This article came across my desk and inspired me to make a poster. Well, it inspired me to find a poster, but I didn't locate one that resonated just the right way with me, so I made my own.
A portion of the first ever 'portrait' of the solar system taken by Voyager 1 in 1990 from a distance of more than 4 billion miles from Earth. Our world is a mere point of light, a crescent only 0.12 pixels in size, coincidentally right in the center of a scattered light ray, resulting from taking the image so close to the sun.
"We succeeded in taking that picture , and, if you look at it, you see a dot. That's here. That's home. That's us. On it, everyone you ever heard of, every human being who ever lived, lived out their lives. The aggregate of all our joys and sufferings, thousands of confident religions, ideologies and economic doctrines, every hunter and forager, every hero and coward, every creator and destroyer of civilizations, every king and peasant, every young couple in love, every hopeful child, every mother and father, every inventor and explorer, every teacher of morals, every corrupt politician, every superstar, every supreme leader, every saint and sinner in the history of our species, lived there on a mote of dust, suspended in a sunbeam.
The earth is a very small stage in a vast cosmic arena. Think of the rivers of blood spilled by all those generals and emperors so that in glory and in triumph they could become the momentary masters of a fraction of a dot. Think of the endless cruelties visited by the inhabitants of one corner of the dot on scarcely distinguishable inhabitants of some other corner of the dot. How frequent their misunderstandings, how eager they are to kill one another, how fervent their hatreds. Our posturings, our imagined self-importance, the delusion that we have some privileged position in the universe, are challenged by this point of pale light.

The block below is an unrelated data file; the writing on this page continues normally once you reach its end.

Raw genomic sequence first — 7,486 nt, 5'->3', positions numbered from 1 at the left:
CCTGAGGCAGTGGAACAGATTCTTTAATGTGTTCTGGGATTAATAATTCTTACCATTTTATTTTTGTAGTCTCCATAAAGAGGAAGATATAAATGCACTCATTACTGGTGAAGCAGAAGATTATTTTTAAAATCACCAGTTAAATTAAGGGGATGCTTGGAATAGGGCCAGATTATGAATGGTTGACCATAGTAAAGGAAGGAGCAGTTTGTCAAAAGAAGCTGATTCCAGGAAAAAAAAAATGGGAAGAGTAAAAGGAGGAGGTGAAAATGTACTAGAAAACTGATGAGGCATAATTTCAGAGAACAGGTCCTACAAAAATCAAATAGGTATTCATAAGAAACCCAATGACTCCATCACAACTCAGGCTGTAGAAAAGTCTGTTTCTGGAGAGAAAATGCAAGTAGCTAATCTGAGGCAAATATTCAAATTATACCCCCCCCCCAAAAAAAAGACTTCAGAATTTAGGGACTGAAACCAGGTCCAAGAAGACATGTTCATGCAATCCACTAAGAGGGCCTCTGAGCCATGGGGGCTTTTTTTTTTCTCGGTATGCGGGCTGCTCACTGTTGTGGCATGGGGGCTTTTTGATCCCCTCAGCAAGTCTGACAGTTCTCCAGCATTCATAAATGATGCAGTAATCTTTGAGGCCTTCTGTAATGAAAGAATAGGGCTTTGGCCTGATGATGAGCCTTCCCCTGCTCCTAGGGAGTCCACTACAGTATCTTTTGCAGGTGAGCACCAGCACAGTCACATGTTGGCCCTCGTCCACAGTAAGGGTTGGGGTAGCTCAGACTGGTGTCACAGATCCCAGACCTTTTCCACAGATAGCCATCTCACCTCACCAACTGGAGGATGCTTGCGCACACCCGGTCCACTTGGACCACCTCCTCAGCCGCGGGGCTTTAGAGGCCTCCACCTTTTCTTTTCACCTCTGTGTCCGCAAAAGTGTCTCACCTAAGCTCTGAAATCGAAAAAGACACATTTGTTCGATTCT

Our planet is a lonely speck in the great enveloping cosmic dark. In our obscurity -- in all this vastness -- there is no hint that help will come from elsewhere to save us from ourselves. It is up to us. It's been said that astronomy is a humbling, and I might add, a character-building experience. To my mind, there is perhaps no better demonstration of the folly of human conceits than this distant image of our tiny world. To me, it underscores our responsibility to deal more kindly and compassionately with one another and to preserve and cherish that pale blue dot, the only home we've ever known.
-- Carl Sagan, "Reflections on a Mote of Dust"
Listen to Carl read this passage
Watch the speech set to music and imagery*
Purchase a hardcopy in a varity of sizes, paper & framing options
Download in editable svg format (350k)
Sources & Inspiration:
- iJourney - http://www.ijourney.org/index.php?tid=682
- *Carl Sagan "Pale Blue Dot" (New Version) Spread This! - http://www.youtube.com/watch?v=luAteAz3WQ0
- Sky Image Lab - http://www.skyimagelab.com/pale-blue-dot.html
- Matthew Beckler - http://www.mbeckler.org/perspective/
- Howard Abrams - http://www.howardism.org/Other/Pale_Blue_Dot.html (Howard has an audio only version; took quite awhile to find.)
Pale Blue Dot by Matt Wilkie is licensed under a Creative Commons Attribution-Share Alike 2.5 Canada License Based on a work at www.skyimagelab.com. Permissions beyond the scope of this license may be available at firstname.lastname@example.org.